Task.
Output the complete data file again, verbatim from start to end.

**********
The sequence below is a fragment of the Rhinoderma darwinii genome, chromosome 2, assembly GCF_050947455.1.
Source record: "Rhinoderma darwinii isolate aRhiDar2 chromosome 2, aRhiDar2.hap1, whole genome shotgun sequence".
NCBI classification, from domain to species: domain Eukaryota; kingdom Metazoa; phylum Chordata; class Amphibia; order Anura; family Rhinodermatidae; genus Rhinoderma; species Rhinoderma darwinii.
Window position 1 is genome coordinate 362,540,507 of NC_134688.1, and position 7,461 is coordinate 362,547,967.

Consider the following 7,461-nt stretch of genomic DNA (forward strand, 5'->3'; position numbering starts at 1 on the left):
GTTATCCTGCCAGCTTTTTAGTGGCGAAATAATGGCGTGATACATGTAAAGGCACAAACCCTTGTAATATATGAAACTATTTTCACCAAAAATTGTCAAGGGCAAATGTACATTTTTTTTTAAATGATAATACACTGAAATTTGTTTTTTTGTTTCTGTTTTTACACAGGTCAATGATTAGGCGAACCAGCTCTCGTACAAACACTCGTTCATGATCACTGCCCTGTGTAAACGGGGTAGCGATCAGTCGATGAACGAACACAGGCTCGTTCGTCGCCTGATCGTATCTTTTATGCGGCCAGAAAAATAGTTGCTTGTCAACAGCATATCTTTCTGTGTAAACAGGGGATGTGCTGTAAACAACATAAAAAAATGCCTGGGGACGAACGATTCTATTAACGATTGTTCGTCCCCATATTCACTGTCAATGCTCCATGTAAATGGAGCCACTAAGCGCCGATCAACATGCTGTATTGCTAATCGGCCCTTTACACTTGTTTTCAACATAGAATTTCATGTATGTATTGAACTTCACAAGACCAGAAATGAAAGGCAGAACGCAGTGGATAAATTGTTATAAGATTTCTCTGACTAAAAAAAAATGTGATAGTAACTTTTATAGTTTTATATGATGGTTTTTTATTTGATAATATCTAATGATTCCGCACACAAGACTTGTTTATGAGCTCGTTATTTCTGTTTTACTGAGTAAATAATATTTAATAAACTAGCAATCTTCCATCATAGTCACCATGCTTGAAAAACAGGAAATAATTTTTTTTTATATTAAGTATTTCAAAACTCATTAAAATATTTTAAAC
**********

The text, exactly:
The sequence below is a fragment of the Rhinoderma darwinii genome, chromosome 2, assembly GCF_050947455.1.
Source record: "Rhinoderma darwinii isolate aRhiDar2 chromosome 2, aRhiDar2.hap1, whole genome shotgun sequence".
NCBI classification, from domain to species: domain Eukaryota; kingdom Metazoa; phylum Chordata; class Amphibia; order Anura; family Rhinodermatidae; genus Rhinoderma; species Rhinoderma darwinii.
Window position 1 is genome coordinate 362,540,507 of NC_134688.1, and position 7,461 is coordinate 362,547,967.

Consider the following 7,461-nt stretch of genomic DNA (forward strand, 5'->3'; position numbering starts at 1 on the left):
GTTATCCTGCCAGCTTTTTAGTGGCGAAATAATGGCGTGATACATGTAAAGGCACAAACCCTTGTAATATATGAAACTATTTTCACCAAAAATTGTCAAGGGCAAATGTACATTTTTTTTTAAATGATAATACACTGAAATTTGTTTTTTTGTTTCTGTTTTTACACAGGTCAATGATTAGGCGAACCAGCTCTCGTACAAACACTCGTTCATGATCACTGCCCTGTGTAAACGGGGTAGCGATCAGTCGATGAACGAACACAGGCTCGTTCGTCGCCTGATCGTATCTTTTATGCGGCCAGAAAAATAGTTGCTTGTCAACAGCATATCTTTCTGTGTAAACAGGGGATGTGCTGTAAACAACATAAAAAAATGCCTGGGGACGAACGATTCTATTAACGATTGTTCGTCCCCATATTCACTGTCAATGCTCCATGTAAATGGAGCCACTAAGCGCCGATCAACATGCTGTATTGCTAATCGGCCCTTTACACTTGTTTTCAACATAGAATTTCATGTATGTATTGAACTTCACAAGACCAGAAATGAAAGGCAGAACGCAGTGGATAAATTGTTATAAGATTTCTCTGACTAAAAAAAAATGTGATAGTAACTTTTATAGTTTTATATGATGGTTTTTTATTTGATAATATCTAATGATTCCGCACACAAGACTTGTTTATGAGCTCGTTATTTCTGTTTTACTGAGTAAATAATATTTAATAAACTAGCAATCTTCCATCATAGTCACCATGCTTGAAAAACAGGAAATAATTTTTTTTTATATTAAGTATTTCAAAACTCATTAAAATATTTTAAAC